My **previous** post.** .** All my code can be found on **github **(**6_TrainingWithLinearRegression.ipynb)**

The aim of a Neural Network is to get the output for the model to match the expected output of a system. The difference between these values is the error. We want to minimise this.

Training is a 3 step process

- Define a LOSS FUNCTION – how accurate the model is
- Define an OPTIMISER – how to make the model more accurate
- Train it with data – to minimise the loss.

To demonstrate training we will implement Linear Regression. This will bring together some of the previous lessons and introduce some new topics.

#### Linear Regression

**Linear** regression is a line of best fit to a set of data points. The line can be expressed in the form of **Y = Ax + B**, where A and B are variables. The aim is to find the values for A and B such that the line fits the data nicely like below.

There are other forms of Regressions such as **Polynomial**:

#### Create some Test Data

We will start by creating some fake data that we will aim to fit to.

First lets create our own line. We will be using the library **matplotlib** to plot data to the screen.

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#import libraries import numpy as np import tensorflow as tf import matplotlib.pyplot as plt %matplotlib inline |

Matplotlib is python graph plotting library. %matplotlib inline helps display the graphs in jupyter.

Lets create our fake data. We set our two variables to find A = 3.5 and B = 2. Create an input range for X and create the linear function for Y.

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# Generate Samle Points a_data=3.5 b_data=2 x_data = np.random.rand(100).astype(np.float32) y_data = x_data * a_data + b_data plt.plot(x_data,y_data) plt.ylabel('Y') plt.xlabel('X') plt.show() |

Now we have a line we need to turn it into points. We should also add some noise to replicate a real life data source.

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# Add Noise def add_noise(y): return y+np.random.normal(loc=0.0, scale=0.5) y_data = map(add_noise,y_data) |

Now if we plot the X and Y points as a scatter plot we get.

#### Create Data Graph

Now we have our training data lets create our data graph we want to solve.

We will need:

- 2 variables A and B to train.
- A loss function
- An optimiser
- A trainer

Now lets feed in the training data we generated and hopefully it should find the values of A = 3.5 and B = 2.

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# to Solve a = tf.Variable(1.0, name = 'A') b = tf.Variable(1.0, name = 'B') y = a * x_data + b |

I have initialised the variables with 1.0 but it is normal practice to initialise them with random values e.g.

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a = tf.Variable(np.random.normal(loc=1.0, scale=1.0), name = 'A') |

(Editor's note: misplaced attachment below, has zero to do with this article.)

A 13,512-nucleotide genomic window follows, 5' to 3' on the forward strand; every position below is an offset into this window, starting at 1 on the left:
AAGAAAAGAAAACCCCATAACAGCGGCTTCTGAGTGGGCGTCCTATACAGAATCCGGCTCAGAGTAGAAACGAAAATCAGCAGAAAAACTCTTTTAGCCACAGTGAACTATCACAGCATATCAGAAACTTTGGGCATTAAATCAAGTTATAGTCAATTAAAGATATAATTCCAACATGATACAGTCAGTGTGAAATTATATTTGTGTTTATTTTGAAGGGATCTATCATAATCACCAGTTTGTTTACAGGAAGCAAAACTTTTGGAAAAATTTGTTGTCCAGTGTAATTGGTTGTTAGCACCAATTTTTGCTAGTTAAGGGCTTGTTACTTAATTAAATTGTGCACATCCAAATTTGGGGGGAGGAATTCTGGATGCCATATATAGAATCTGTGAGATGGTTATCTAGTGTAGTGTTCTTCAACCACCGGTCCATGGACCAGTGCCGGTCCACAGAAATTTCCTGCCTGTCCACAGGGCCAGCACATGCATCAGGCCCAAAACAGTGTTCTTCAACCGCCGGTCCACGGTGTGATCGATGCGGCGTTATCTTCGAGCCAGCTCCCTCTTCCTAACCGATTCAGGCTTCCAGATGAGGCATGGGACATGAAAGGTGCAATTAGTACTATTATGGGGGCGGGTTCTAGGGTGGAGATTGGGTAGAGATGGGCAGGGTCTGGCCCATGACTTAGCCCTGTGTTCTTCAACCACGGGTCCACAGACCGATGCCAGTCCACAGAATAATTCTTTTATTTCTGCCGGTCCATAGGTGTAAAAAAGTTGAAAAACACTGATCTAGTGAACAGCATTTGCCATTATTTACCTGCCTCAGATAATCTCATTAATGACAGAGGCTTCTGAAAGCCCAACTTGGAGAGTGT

The loss function is the difference between the output (y) and the expected output (y_data). We use Mean Squared Error (MSE) which is a common loss function described here.

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loss = tf.reduce_mean(tf.square(y - y_data)) |

The optimiser we will use is Gradient Descent. You will normally use a variant of Gradient Descent. The learning rate is how fast it will adjust the values.

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learning_rate = 0.1 optimizer = tf.train.GradientDescentOptimizer(learning_rate) |

Then the training function is simply aiming to minimise the loss.

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train = optimizer.minimize(loss) |

Then lets run the training data. We run this again and again. Each training step of the training data is called an Epoch. Each time it runs the gradient descent algorithm alters the variables to minimise the loss function.

Remember to initialise variables first.

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init = tf.global_variables_initializer() session = tf.Session() session.run(init) |

Lets run the trainer 10 times and see how it goes.

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for step in range(10): result = sess.run(train) print(sess.run([a,b,loss])) |

After each training run we print out the values of a, b and the loss value. We hope A approaches 3.5, B approaches 2 and the loss approaches 0.

A is headed towards 3.5, B is headed towards 2 and the loss function is headed towards 0. But it looks like this is going to take a lot more Epochs.

Lets clean up the code a bit, change Epochs to 400 and now only display the outputs every 40 items.

We end up with values of A = 3.63, B = 1.93 and a loss of 0..31. Which is nice and close.

It doesn’t exactly match the initial values because of the random noise we added to the training data.

Now how does this look plotted against our training data? Lets plot the training data against the line we trained

And lets finally close the session

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session.close() |